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Apparel and accessories

Inside Chanel shares masculinity’s influence on house styles

October 16, 2019

Inside Chanel Masculinity Étienne Balsan introduced Coco Chanel to equestrian attire. Image credit: Chanel


French fashion house Chanel is taking a closer look at how the men in its eponymous founder’s life inspired her style sensibilities through the latest episode of “Inside Chanel.”

“Chapter 26, Masculine as her Muse” shares glimpses of how different relationships and friendships shaped the career of house founder Gabrielle “Coco” Chanel. Today, masculine influences continue to have an impact on the Chanel brand.

“It's important for Chanel to shed light on the creative inspirations that helped inspire the founder's life,” said Romey Louangvilay, communications director at ELMNTL, New York. “While it was viewed as traditionally ‘male clothing’ and influences, the video highlights why certain pieces or collections were designed a specific way.

“It showed the evolution of the design and how Chanel made some of these uniforms appear more elegant and regal,” he said. “It’s always a good thing to show how something beautiful came to fruition.”

Mr. Louangvilay is not affiliated with Chanel, but agreed to comment as an industry expert. Chanel was reached for comment.

Male muses
Ms. Chanel began her career as a seamstress in the village of Moulins, France cutting soldiers’ uniforms.

“Not only did Gabrielle Chanel borrow elements from men’s fashion to liberate women’s style, she drew profound inspiration from the men in her life to unleash her talent,” the film’s narrator explains.

The 26th episode of Inside Chanel examines her male influences

As Ms. Chanel grew into adulthood, she developed a romantic relationship with Étienne Balsan, who introduced her to the elegant but comfortable attire of an equestrian lifestyle.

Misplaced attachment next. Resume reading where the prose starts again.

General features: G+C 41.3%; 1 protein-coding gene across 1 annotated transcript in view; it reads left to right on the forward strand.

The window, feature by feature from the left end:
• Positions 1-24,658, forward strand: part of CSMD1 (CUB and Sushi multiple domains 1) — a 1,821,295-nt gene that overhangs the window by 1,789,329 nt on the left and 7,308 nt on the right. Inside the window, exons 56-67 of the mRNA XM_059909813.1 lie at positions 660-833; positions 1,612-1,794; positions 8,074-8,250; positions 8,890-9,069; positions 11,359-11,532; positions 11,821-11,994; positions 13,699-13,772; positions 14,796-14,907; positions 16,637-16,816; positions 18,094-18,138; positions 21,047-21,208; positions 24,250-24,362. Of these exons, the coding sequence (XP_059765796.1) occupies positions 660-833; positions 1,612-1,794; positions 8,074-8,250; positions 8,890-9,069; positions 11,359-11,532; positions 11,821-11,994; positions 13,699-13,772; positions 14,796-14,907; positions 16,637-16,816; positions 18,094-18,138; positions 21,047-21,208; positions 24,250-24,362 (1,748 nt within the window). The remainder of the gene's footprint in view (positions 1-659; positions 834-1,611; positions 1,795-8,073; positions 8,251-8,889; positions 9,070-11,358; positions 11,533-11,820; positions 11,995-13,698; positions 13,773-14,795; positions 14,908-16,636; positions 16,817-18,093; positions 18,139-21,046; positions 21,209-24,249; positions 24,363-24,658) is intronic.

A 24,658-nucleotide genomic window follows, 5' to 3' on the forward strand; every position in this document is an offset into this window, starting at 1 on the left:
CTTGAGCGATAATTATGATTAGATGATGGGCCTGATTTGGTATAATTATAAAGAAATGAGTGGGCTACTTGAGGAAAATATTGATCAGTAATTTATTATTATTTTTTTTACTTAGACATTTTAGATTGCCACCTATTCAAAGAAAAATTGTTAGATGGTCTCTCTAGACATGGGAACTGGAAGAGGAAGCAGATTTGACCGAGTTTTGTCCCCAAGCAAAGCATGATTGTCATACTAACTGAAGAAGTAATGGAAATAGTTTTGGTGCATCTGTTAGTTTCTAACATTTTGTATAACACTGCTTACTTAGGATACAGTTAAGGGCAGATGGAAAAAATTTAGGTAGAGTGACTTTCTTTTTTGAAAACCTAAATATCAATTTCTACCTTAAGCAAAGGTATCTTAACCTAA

Later, Grand Duke Dmitri Pavlovich inspired Ms. Chanel with his own interest in embroidered blouses and pelisse cloaks. Her lover’s stories of the fragrances in his homeland of Russia also pushed her to create her signature fragrance, Chanel N°5.

It was not only romantic partners that shaped Ms. Chanel’s fashion designs.

José-Maria Sert, the husband of Ms. Chanel's friend Misia, introduced the designer to Venice, which shaped her more leisurely aesthetic. The Duke of Westminster exposed her to contemporary British fashion, which was both relaxed and sophisticated.

Male creatives including composer Igor Stravinsky, artist Pablo Picasso, writer Jean Cocteau and others also inspired Ms. Chanel through their own works.

“Her greatest inspiration, however, came from her singular vision and her freedom to live and to lead, with or without men,” the narrator concludes.

“Even though it focuses on the male influencers, the video still feels very empowering for women,” Mr. Louangvilay said. “It shows how a woman defied what was ‘in’ during that timeframe and elevated the look by finding creative sources from things you wouldn’t expect.”

Bending gender norms
Decades after the death of its founder, Chanel continues to play with themes of gender ambiguity through its designs and marketing efforts.

For its pre-fall/winter 2011 campaign, Chanel and then creative director Karl Lagerfeld highlighted the thin line between masculine and feminine.

The video, entitled “Evanescent Metamorphoses,” followed model Kristina Salinovic as she transformed from an ambiguous gender to a more clearly female character. Mr. Lagerfeld accomplished this journey through clothing and accessories, making each look more feminine (see story).

More recently, Chanel launched its first makeup products for men globally.

By appealing to men beyond masculine fragrances, Chanel can reach a new market and present a forward-thinking identity. The new makeup collection is under the Boy de Chanel moniker, named for Gabrielle Chanel’s lover Boy Capel, which also includes handbags (see story).

“Chanel’s video of highlighting the male influencers is another example of how the brand is blurring the lines between traditional gender norms,” ELMNTL’s Mr. Louangvilay said. “The brand was one of the first to target men in its beauty product and by showing how what society views as female clothes comes from masculine inspirations.”